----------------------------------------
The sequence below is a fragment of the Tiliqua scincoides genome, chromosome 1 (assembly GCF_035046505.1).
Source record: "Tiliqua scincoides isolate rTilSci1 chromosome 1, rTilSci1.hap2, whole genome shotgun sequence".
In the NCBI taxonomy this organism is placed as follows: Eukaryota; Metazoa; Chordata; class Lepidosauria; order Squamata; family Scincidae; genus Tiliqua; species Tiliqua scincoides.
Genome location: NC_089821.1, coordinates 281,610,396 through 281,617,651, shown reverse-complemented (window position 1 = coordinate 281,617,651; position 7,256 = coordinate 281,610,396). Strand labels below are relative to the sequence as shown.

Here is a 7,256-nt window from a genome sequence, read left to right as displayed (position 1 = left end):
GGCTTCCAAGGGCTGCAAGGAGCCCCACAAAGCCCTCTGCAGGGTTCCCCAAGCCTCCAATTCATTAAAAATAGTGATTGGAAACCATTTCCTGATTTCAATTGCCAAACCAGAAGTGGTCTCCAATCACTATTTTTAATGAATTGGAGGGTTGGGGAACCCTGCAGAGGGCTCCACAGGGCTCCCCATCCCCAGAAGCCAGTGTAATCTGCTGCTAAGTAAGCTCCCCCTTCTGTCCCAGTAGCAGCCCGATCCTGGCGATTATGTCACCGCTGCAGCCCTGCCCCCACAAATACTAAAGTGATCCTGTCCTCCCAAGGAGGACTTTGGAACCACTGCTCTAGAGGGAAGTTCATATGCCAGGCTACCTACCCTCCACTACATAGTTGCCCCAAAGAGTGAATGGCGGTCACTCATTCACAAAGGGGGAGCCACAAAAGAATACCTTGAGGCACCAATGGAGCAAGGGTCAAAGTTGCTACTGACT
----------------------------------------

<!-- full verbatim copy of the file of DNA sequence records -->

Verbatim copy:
The sequence below is a fragment of the Tiliqua scincoides genome, chromosome 1 (assembly GCF_035046505.1).
Source record: "Tiliqua scincoides isolate rTilSci1 chromosome 1, rTilSci1.hap2, whole genome shotgun sequence".
In the NCBI taxonomy this organism is placed as follows: Eukaryota; Metazoa; Chordata; class Lepidosauria; order Squamata; family Scincidae; genus Tiliqua; species Tiliqua scincoides.
Genome location: NC_089821.1, coordinates 281,610,396 through 281,617,651, shown reverse-complemented (window position 1 = coordinate 281,617,651; position 7,256 = coordinate 281,610,396). Strand labels below are relative to the sequence as shown.

Here is a 7,256-nt window from a genome sequence, read left to right as displayed (position 1 = left end):
GGCTTCCAAGGGCTGCAAGGAGCCCCACAAAGCCCTCTGCAGGGTTCCCCAAGCCTCCAATTCATTAAAAATAGTGATTGGAAACCATTTCCTGATTTCAATTGCCAAACCAGAAGTGGTCTCCAATCACTATTTTTAATGAATTGGAGGGTTGGGGAACCCTGCAGAGGGCTCCACAGGGCTCCCCATCCCCAGAAGCCAGTGTAATCTGCTGCTAAGTAAGCTCCCCCTTCTGTCCCAGTAGCAGCCCGATCCTGGCGATTATGTCACCGCTGCAGCCCTGCCCCCACAAATACTAAAGTGATCCTGTCCTCCCAAGGAGGACTTTGGAACCACTGCTCTAGAGGGAAGTTCATATGCCAGGCTACCTACCCTCCACTACATAGTTGCCCCAAAGAGTGAATGGCGGTCACTCATTCACAAAGGGGGAGCCACAAAAGAATACCTTGAGGCACCAATGGAGCAAGGGTCAAAGTTGCTACTGACT